New employment laws and statutory rates – what they mean for you

Employment laws are forever changing and with so much to keep on top of, it is hard to keep up. We’ve highlighted recent changes you need to be aware of as an employer…

1.  Immigration rules

Brexit marked the end of freedom of movement, employees from the EU must now apply for advance permission to work in the UK and they must meet certain requirements.

The new points-based Skilled Worker Visa has replaced the Tier 2 (General) work visa and employers must now apply for a sponsor licence to take on candidates from the EU. Before applying for this license, employers must make sure candidates meet the 70-point requirement of the new points-based system.

2. Changes to modern slavery statements

There are plans in the pipeline to clamp down on modern slavery. The Government want more companies to produce modern slavery statements and your business may need one if it doesn’t have one already. It is also worth noting that public sector companies, as well as private, will have to create a statement if they turn over more than £36 million.

In the Government’s new guidelines, it has been proposed that modern slavey statements will need to cover:

• Slavery and human trafficking policy

• Business structure and supply chain

• How business policies are implemented

• Steps taken to prevent slavery and human trafficking in your business and areas where it may be a risk

• How effectiveness of policies is measured

• How staff are educated on slavery and human trafficking

These changes are due to be implemented this year, so make sure you are up to date. Soon you will be required to upload your company’s statement onto a new government-run reporting tool so that customers can compare anti-slavery policies online to make fully informed decisions.

3. Furlough scheme ending

The furlough scheme has recently been extended to September, but although there is still 6 months to go, the plan is changing.

From July, employers are expected to contribute 10% towards furloughed worker’s wages, rising to 20% in August and September.

It is worth considering now what happens after the furlough scheme ends. In particular, if you will be able to afford to keep your staff without the furlough support and if not, whether there are possible alternatives to redundancies. You could perhaps consider:

• Voluntary redundancies

• Flexible working options

• Reduced working hours

• Temporary layoffs

• Job Share

4. Employing contractors

If you take on contractors and work for a medium to large company, you need to keep up to date with changes coming in April. COVID-19 delayed changes to IR35 last year but they are due to go ahead in April.

Put simply, IR35 rules are there to cover any workers who aren’t on payroll. Self-employed contractors enjoy tax benefits and IR35 rules are there to crack down on anyone taking advantage.

After the IR35 update, it will no longer fall to contracted workers themselves to declare their own self-employed status to HMRC, it is down to the employer. This means that if HMRC disagrees with the employment status of staff, the employer faces the penalties, instead of the employee.

Small businesses need not worry about this update. Rules only apply if a business has at least two of the following:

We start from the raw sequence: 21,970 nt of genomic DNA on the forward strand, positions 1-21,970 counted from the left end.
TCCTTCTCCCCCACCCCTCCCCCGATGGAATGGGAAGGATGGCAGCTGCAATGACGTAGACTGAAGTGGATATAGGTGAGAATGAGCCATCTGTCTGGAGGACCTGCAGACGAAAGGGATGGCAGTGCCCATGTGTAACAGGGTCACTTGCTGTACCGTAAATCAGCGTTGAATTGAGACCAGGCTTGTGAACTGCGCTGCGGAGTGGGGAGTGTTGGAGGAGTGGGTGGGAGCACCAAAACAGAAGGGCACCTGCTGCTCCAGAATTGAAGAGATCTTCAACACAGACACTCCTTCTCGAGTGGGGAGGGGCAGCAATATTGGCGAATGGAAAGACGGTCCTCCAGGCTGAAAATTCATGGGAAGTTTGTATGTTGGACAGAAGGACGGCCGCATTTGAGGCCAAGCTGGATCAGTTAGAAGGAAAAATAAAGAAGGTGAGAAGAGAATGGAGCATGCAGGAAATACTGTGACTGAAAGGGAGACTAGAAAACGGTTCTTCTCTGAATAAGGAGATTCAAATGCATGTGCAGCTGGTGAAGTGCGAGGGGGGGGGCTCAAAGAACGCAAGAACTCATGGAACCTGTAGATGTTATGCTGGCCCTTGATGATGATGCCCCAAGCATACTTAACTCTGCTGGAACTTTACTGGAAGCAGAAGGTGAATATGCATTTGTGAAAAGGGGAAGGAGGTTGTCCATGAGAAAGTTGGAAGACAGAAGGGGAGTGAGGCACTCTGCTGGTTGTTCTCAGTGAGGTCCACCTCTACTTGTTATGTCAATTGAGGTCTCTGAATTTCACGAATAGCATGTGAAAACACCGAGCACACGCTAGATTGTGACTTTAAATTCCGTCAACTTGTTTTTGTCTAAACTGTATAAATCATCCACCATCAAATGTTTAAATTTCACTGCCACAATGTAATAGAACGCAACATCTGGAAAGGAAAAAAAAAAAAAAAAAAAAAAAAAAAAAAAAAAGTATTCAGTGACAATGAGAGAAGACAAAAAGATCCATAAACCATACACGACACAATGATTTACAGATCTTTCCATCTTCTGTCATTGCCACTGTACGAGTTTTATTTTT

• Above £10.2 million turnover

• 50+ employees

• A balance sheet of over £5.1 million

The IR35 changes only apply to medium or large-sized private sector companies. So small businesses the contractor is still responsible.

5. Increased redundancy protection for employees who are pregnant

If your business needs to make redundancies, you will need to consider whether you can keep staff on by offering them alternative roles. As has always been the case, staff on maternity leave should be the first to be offered these opportunities.

New rules on how long this protection lasts are due to be implemented later this year. We don’t know when these will take effect but when they do, employees will be protected as soon as they announce their pregnancy, up until 6 months after they return to work.

6. Changes to statutory wage rates

The chancellor announced increases to minimum and National Living Wage rates across every age group in his March Budget. Coming into effect 1st April, the National Living Wage will be extended to include those aged 23 and above. These are the new hourly rates:

National Living Wage

£8.72 to £8.91 (2.2% increase)

Age 21-22

£8.20 to £8.36 (2.0% increase)

Age 18 – 20

£6.45 to £6.56 (1.7% increase)

Age 16 – 17

£4.55 to £4.62 (1.5% increase)

Apprentice rate

£4.15 to £4.30 (3.6% increase)

These increases apply to everyone, regardless on the size of your company, so make sure you are prepared for 1st April.

Statutory pay changes are also due to change in April:

• The 4th April – statutory parental pay, including maternity, paternity, adoptions, shared parental and parental bereavement pay, will increase from £151.20 to £151.97 per week.

• The 6th April – Statutory Sick Pay will increase from £95.85 to £96.35 per week.

Need help keeping on top of changes to employment law?

We know it is difficult for business owners to keep up with never ending changes to employment laws.

So, let us do the work for you so you can be certain your business is up to date with all the latest changes. For more information on how we can assist you in all things employment law, get in touch today.

The information provided in all of our blogs reflects only a narrative of some elements to consider on the topic. The blogs do not contain considered legal advice and should not be relied upon as advice. Please see our website terms and conditions for full details of our disclaimer. If you are interested in obtaining advice, please contact one of our lawyers who will be happy and able to advise you on your own particular circumstances.

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